Friday, December 08, 2006

COUNTERFEIT MONEY in Peru

Counterfeit money is a big problem in Peru. I have seen imitation small coins made from plastic that are good copies of the original. Paper money and larger bills are also common fraud items. That is why most stores will only accept clean untorn bills. Dirty money can camouflage paper currency that has been tampered with or reproduced on a good copy machine.

The base for Peruvian money system is the “Sole” pronounces “So-lass”. Compared to the American dollar one Sole is worth about 27 to 33 cents. The exchange rate varies day-to-day by a few cents. A one Sole coin is about the size of an American quarter and is made from a yellow brass colored metal. The coins are stamped with ornate designs of faces and fig leaves.

During my travels in the deepest part of the jungle the store merchants were extra careful about looking for fake coins. I think it must be because of the drug trade and this region of Peru has more illegal activity. The Soles coins were what all the venders kept looking at most closely. I would buy a soda for three soles coins and hand the money to the vender. They would examine each of the three coins, then hand one back to me...shaking their heads and saying...“No good”. I would ask “Porque?” (why). The vender would show me something wrong on the coin’s fig leaf. I would dig in my pocket for another Soles coin and give the vender a new one. The vender would look at the new coin and give me a smile and thumbs up that the coin was okay.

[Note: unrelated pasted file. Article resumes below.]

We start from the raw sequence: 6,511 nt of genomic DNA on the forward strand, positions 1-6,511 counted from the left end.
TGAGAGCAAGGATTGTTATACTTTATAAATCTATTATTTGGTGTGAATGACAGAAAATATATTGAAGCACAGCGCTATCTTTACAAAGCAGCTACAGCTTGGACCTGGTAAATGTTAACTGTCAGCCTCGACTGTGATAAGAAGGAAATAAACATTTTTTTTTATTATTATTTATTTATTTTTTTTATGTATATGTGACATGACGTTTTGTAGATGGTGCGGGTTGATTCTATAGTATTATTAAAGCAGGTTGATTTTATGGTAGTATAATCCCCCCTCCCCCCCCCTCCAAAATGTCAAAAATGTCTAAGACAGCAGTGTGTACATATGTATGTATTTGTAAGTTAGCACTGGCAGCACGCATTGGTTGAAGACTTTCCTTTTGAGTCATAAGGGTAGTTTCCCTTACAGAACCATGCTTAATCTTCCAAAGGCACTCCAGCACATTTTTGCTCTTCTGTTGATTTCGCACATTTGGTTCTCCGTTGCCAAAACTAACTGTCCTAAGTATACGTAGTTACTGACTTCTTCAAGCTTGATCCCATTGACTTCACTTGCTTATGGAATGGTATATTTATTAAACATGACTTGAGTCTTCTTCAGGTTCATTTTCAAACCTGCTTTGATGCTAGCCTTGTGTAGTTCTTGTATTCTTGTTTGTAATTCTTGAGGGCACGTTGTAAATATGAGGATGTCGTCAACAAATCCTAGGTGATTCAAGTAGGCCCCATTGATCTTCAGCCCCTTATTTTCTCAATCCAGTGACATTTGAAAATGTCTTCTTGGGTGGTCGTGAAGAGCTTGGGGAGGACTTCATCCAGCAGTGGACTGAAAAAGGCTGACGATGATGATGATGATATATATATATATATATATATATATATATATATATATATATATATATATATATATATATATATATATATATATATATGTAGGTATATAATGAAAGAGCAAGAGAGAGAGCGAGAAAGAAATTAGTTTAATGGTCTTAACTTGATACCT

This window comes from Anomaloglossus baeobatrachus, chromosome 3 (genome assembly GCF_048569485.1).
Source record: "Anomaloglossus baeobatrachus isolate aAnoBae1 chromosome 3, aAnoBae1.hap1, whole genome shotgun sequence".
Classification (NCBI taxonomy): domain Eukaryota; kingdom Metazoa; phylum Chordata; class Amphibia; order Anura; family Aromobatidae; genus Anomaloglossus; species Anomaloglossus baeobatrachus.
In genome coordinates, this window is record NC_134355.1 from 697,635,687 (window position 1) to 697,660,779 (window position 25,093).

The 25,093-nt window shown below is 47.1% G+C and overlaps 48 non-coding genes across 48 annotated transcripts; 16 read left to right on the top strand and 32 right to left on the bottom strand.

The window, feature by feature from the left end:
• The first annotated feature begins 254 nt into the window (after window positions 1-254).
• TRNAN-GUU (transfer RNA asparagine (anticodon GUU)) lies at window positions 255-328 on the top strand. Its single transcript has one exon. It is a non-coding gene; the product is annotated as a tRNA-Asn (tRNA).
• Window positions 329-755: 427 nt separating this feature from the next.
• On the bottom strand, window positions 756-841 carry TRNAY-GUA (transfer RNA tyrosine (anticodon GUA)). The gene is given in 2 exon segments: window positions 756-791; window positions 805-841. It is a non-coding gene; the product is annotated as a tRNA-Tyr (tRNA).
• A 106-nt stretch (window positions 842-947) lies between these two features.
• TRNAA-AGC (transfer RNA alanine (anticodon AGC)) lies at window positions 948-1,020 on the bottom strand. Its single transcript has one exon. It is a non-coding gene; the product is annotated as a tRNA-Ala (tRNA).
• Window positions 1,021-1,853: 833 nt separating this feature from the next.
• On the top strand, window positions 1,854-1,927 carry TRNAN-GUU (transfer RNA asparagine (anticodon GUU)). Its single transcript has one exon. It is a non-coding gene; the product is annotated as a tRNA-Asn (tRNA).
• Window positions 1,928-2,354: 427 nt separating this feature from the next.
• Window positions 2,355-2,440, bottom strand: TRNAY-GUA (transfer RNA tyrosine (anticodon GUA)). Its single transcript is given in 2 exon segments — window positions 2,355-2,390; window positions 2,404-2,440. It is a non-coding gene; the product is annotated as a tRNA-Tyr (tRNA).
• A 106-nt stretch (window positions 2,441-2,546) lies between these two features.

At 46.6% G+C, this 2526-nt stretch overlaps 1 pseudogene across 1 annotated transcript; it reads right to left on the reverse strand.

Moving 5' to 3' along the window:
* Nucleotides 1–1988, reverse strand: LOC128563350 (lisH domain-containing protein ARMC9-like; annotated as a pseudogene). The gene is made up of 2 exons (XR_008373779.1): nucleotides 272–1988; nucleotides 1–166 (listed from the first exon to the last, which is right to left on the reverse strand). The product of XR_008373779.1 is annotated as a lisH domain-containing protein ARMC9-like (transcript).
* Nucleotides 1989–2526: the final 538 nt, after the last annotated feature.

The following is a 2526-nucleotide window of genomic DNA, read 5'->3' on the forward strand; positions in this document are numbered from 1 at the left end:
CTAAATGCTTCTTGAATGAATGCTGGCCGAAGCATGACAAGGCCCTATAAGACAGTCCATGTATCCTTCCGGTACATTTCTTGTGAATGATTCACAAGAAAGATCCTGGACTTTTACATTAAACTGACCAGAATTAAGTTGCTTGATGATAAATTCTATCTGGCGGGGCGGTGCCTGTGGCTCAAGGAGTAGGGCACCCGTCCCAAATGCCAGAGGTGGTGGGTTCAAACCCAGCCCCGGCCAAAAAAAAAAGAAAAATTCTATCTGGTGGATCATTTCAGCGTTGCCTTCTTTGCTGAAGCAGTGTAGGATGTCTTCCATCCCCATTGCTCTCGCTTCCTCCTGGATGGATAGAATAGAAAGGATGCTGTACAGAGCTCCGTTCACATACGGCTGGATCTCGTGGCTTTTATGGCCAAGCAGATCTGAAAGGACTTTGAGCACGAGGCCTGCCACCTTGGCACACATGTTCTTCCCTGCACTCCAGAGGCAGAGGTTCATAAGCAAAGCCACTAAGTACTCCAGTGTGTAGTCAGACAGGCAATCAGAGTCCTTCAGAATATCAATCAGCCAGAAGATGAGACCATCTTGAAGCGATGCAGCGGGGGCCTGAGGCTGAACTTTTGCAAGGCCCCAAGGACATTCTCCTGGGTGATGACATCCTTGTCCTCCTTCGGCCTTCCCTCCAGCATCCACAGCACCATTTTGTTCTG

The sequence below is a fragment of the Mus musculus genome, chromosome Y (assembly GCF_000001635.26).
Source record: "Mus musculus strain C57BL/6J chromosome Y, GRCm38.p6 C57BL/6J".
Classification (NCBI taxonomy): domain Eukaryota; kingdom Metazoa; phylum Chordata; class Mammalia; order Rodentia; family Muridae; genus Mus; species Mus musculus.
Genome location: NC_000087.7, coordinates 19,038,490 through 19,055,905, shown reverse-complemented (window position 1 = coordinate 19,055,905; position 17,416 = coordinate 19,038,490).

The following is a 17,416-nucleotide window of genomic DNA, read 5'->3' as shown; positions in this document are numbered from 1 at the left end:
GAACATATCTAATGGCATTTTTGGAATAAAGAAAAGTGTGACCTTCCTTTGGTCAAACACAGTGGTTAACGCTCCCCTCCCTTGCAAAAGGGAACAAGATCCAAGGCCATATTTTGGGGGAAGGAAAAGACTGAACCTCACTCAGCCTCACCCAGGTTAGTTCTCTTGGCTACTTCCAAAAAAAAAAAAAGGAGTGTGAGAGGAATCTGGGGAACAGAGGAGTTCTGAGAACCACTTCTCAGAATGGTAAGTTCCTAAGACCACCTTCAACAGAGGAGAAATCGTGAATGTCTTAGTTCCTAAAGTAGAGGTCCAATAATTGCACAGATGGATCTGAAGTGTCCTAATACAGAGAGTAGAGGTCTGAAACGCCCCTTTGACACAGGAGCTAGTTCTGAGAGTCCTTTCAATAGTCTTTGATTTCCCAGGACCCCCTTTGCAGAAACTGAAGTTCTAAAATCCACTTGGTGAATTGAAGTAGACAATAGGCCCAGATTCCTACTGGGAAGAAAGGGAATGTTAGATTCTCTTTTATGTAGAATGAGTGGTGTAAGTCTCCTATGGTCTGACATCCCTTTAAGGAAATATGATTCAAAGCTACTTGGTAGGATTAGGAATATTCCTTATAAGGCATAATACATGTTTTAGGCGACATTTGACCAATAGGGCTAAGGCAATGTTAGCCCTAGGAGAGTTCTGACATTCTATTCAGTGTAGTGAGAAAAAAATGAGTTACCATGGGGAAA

As I purchased items from different venders in that same town I started to divide my two pants pockets between accepted and rejected coins. The local experts had taught me how to look for counterfeit coins. When I traveled to the next village the venders looked at my money carefully again. However my “accepted coins” were no good in their village. They wanted coins from my “rejected coin” pocket. Since I had plenty of both types of coins I decided I could play along with their game. Sometimes they would reject a coin and I would put it back in my pocket keeping my hand closed around the coin. Then I would jingle the coins in my pocket and hand the same coin back to them again. They would examine the “new coin” and give me the thumbs up. I couldn’t figure what they were looking for on a coin to determine if it was fake. I don’t think they knew what to look for either. As I traveled for several days through this area I must of touched and spent over 100 coins. All my rejected coins were always welcomed somewhere else.

END

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